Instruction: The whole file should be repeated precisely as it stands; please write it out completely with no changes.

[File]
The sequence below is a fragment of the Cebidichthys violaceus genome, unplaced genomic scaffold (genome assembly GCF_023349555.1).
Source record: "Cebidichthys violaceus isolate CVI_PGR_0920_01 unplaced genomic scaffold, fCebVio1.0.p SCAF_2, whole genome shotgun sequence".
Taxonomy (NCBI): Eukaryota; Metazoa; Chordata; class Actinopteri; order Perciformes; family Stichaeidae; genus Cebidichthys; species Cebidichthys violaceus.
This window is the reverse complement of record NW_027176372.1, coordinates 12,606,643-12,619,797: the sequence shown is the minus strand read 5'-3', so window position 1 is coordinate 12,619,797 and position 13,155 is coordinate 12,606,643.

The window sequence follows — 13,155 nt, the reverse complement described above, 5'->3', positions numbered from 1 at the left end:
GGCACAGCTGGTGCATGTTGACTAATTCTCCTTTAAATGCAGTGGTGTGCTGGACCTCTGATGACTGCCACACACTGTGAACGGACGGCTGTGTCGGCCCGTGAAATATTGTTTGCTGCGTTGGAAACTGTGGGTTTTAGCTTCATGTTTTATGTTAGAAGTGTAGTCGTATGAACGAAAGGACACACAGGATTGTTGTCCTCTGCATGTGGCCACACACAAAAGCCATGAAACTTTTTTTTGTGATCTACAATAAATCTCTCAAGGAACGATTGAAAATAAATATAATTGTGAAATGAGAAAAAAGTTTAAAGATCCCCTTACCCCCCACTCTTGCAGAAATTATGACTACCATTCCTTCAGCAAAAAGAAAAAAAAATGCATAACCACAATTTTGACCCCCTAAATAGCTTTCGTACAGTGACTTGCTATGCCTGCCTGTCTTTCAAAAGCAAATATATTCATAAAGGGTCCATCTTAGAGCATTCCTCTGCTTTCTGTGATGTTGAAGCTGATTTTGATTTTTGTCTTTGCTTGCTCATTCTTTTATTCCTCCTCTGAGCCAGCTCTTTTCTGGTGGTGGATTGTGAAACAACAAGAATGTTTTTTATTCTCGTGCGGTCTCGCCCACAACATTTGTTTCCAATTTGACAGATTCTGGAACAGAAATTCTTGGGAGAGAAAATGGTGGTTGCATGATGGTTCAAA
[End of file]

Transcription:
The sequence below is a fragment of the Cebidichthys violaceus genome, unplaced genomic scaffold (genome assembly GCF_023349555.1).
Source record: "Cebidichthys violaceus isolate CVI_PGR_0920_01 unplaced genomic scaffold, fCebVio1.0.p SCAF_2, whole genome shotgun sequence".
Taxonomy (NCBI): Eukaryota; Metazoa; Chordata; class Actinopteri; order Perciformes; family Stichaeidae; genus Cebidichthys; species Cebidichthys violaceus.
This window is the reverse complement of record NW_027176372.1, coordinates 12,606,643-12,619,797: the sequence shown is the minus strand read 5'-3', so window position 1 is coordinate 12,619,797 and position 13,155 is coordinate 12,606,643.

The window sequence follows — 13,155 nt, the reverse complement described above, 5'->3', positions numbered from 1 at the left end:
GGCACAGCTGGTGCATGTTGACTAATTCTCCTTTAAATGCAGTGGTGTGCTGGACCTCTGATGACTGCCACACACTGTGAACGGACGGCTGTGTCGGCCCGTGAAATATTGTTTGCTGCGTTGGAAACTGTGGGTTTTAGCTTCATGTTTTATGTTAGAAGTGTAGTCGTATGAACGAAAGGACACACAGGATTGTTGTCCTCTGCATGTGGCCACACACAAAAGCCATGAAACTTTTTTTTGTGATCTACAATAAATCTCTCAAGGAACGATTGAAAATAAATATAATTGTGAAATGAGAAAAAAGTTTAAAGATCCCCTTACCCCCCACTCTTGCAGAAATTATGACTACCATTCCTTCAGCAAAAAGAAAAAAAAATGCATAACCACAATTTTGACCCCCTAAATAGCTTTCGTACAGTGACTTGCTATGCCTGCCTGTCTTTCAAAAGCAAATATATTCATAAAGGGTCCATCTTAGAGCATTCCTCTGCTTTCTGTGATGTTGAAGCTGATTTTGATTTTTGTCTTTGCTTGCTCATTCTTTTATTCCTCCTCTGAGCCAGCTCTTTTCTGGTGGTGGATTGTGAAACAACAAGAATGTTTTTTATTCTCGTGCGGTCTCGCCCACAACATTTGTTTCCAATTTGACAGATTCTGGAACAGAAATTCTTGGGAGAGAAAATGGTGGTTGCATGATGGTTCAAA